By Ned Rauch-Mannino

The National Museum of Industrial History, the original Smithsonian affiliate located on the successfully redeveloped former brownfield that was once Bethlehem Steel, opened its doors this month.

Dedicated to recognizing America's industrial heritage, features include the 1876 Centennial collection, on loan from the Smithsonian's National Museum of American History, crowning achievements of Industrial Revolution ingenuity. The first-made, last-produced, oldest-surviving, and longest-running inventions in U.S. history are among the institution's additional 200 artifacts on display.

A landmark in the making, the museum is more than a hat tip to the past: key to its core mission, the institution serves as a bridge between the nation's industrial beginnings and the innovations of tomorrow. It's an institutional resource: This new attraction will connect STEAM activities - programs teaching science, technology, engineering, art, and mathematics - to the next generation of inventors, create mentorship opportunities with industry leaders, and foster conversations to inspire future visionaries to follow examples of the past.

The museum is a poignant reminder of America's entrepreneurial spirit - and motivation for greater support to embrace the same drive to innovate that served our industrial prominence of the 19th and 20th centuries.

As an international leader of cultivating innovation culture, Philadelphia should find itself quite motivated.

Bethlehem Iron's steam hammer, the Phoenix Column, and "Class A" steel armor were among the Pennsylvania-born innovations affording our nation its greatest technological advantages. Perhaps a hundred years from today the same will be said for concepts and products created in University City, North Broad, and the Navy Yard.

After all, the advances in fuel-cell technology today may very well be the Corliss engine of the 19th century. Nanotechnology, skin-thin wearable monitoring devices, and genetic testing are having a remarkable impact on modern medicine, just as inhalational anesthetics, the electric hearing aid and the flexible catheter - a Ben Franklin invention - changed health care in their time. With roots in the once-groundbreaking telegraph, continued exploration of the electromagnetic spectrum positions the telecommunications industry for its next definitive invention.

These are possibilities, and with deliberate action can become the next chapter of our industrial legacy. But writing this chapter will require collaboration, greater dialogue, and a bipartisan investment in innovation.

Chiefly, Congress is presently weighing reauthorization of two critical initiatives, the Small Business Innovation Research (SBIR) program and Small Business Technology Transfer (STTR) program. They fund early-stage small businesses with an emphasis on medical technology, and enable aspiring enterprises to participate in the federal research and development community.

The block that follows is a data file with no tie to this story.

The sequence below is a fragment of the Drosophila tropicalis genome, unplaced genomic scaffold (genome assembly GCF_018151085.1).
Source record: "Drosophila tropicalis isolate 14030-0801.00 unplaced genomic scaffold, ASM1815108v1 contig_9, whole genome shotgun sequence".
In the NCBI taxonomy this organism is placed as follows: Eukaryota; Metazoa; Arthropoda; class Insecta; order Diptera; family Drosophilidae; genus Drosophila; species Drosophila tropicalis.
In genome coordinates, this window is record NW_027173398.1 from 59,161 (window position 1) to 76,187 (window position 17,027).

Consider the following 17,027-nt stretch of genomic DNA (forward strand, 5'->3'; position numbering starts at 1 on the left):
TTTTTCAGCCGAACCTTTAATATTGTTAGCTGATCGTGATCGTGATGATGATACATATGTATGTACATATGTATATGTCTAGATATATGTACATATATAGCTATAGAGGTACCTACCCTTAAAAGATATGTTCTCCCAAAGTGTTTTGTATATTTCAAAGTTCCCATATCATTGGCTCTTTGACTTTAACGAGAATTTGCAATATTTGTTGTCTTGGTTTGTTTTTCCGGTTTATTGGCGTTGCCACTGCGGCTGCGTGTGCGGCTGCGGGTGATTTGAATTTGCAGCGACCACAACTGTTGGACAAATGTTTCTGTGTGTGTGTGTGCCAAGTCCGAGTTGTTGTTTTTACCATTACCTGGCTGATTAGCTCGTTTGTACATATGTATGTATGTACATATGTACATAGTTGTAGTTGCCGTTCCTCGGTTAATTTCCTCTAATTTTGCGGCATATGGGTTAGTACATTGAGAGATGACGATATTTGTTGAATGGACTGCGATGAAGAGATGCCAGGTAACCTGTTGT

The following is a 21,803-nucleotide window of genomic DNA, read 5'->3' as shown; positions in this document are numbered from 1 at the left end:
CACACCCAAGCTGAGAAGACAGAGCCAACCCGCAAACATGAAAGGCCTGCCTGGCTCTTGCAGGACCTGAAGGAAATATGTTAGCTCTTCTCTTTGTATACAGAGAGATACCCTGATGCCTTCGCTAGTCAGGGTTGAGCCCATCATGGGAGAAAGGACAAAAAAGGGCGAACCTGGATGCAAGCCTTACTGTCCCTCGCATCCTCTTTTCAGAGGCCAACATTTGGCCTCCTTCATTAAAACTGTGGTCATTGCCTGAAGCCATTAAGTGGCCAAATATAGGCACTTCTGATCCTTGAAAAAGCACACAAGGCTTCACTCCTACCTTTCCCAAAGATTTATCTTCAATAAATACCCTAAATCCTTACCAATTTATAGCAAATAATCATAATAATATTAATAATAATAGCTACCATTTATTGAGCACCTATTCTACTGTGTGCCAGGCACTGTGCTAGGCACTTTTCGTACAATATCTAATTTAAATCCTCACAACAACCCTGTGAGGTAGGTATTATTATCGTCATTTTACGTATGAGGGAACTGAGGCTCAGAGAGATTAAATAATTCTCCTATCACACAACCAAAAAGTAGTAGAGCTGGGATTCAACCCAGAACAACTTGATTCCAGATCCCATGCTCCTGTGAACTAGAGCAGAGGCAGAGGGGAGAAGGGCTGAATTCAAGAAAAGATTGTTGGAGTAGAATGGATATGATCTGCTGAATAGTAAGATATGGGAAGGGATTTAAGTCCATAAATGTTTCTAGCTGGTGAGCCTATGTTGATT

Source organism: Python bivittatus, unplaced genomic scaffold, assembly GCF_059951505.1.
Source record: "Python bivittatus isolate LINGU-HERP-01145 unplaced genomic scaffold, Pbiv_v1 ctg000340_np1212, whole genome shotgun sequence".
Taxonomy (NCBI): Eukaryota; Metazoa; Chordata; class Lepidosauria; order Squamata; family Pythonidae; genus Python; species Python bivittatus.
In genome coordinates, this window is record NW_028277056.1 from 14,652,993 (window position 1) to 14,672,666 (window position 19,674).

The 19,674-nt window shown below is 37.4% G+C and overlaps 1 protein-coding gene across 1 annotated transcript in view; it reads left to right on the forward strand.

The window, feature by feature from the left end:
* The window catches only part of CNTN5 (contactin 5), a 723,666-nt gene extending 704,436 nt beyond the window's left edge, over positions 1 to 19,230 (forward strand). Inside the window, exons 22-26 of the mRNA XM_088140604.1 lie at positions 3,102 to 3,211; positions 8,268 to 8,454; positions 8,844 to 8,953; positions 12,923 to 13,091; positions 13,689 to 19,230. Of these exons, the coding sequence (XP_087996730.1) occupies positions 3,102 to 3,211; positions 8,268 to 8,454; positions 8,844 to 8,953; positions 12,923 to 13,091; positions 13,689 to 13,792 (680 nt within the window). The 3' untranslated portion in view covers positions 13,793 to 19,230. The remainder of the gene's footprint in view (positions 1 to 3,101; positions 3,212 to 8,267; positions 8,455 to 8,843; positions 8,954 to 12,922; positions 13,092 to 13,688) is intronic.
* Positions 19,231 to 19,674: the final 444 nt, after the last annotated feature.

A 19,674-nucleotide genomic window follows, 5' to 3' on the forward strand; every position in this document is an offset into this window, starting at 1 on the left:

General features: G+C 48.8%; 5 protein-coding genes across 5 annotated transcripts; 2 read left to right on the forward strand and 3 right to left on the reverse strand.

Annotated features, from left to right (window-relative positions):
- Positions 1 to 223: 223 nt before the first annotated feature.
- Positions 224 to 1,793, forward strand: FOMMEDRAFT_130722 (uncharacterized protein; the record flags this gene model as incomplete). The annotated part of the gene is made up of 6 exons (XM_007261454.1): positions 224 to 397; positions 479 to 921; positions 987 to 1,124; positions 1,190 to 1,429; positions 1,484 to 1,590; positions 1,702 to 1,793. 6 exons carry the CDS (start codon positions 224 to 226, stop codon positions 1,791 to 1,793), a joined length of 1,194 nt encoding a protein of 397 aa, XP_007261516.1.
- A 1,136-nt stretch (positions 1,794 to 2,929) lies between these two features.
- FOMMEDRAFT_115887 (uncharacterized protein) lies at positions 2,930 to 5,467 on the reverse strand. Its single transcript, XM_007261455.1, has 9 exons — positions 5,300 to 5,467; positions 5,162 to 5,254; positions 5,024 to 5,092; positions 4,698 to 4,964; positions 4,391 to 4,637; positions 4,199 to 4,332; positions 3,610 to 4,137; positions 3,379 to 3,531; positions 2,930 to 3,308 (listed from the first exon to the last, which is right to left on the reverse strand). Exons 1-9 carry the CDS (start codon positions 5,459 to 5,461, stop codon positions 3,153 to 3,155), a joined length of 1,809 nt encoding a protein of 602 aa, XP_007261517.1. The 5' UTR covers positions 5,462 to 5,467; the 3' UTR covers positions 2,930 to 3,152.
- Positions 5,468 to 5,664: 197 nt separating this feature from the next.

Programs like SBIR and STTR, which expire in 2017, are important examples of where public leadership can directly assist private and nonprofit efforts. The support also provides for greater competition, equipping small firms with the necessary resources to make a difference.

Additional measures to reinforce innovation would find increased support from the National Science Foundation and other federal grant-makers, allowing collaborative efforts and intermediaries the opportunity to apply for awards and contracts - inviting new perspectives and approaches to the process. These activities can prove particularly helpful to the Philadelphia region, which boasts internationally acclaimed innovation districts, a vibrant research and development community, and a leading collection of higher education institutions.

There is a role for collaboration, as well. Efficiencies and needs-to-fill emerge when industry leaders come together, and in a region so well-represented by a diversity of economic activity, Philadelphia is able to host an unprecedented exchange of ideas. Information technology and health care, energy and advanced manufacturing: the right forums can introduce these industries to one another for focused conversations and greater outcomes.

Positioning our best ideas to succeed is a nonpartisan issue, and reaffirms our commitment to an industrial history responsible for advancing the United States to its role as the global leader in innovation. By taking inspiration from our past we can best prepare dedicated, creative entrepreneurs for the future.

Welcoming Pennsylvania's newest institutional asset in Bethlehem, we look forward to celebrating both prior accomplishments and their connection to the next, great industrial achievement.

Ned Rauch-Mannino is the director of strategic business initiatives for the Ridge Policy Group and a member of the board of directors for the National Museum of Industrial History. @NedRauch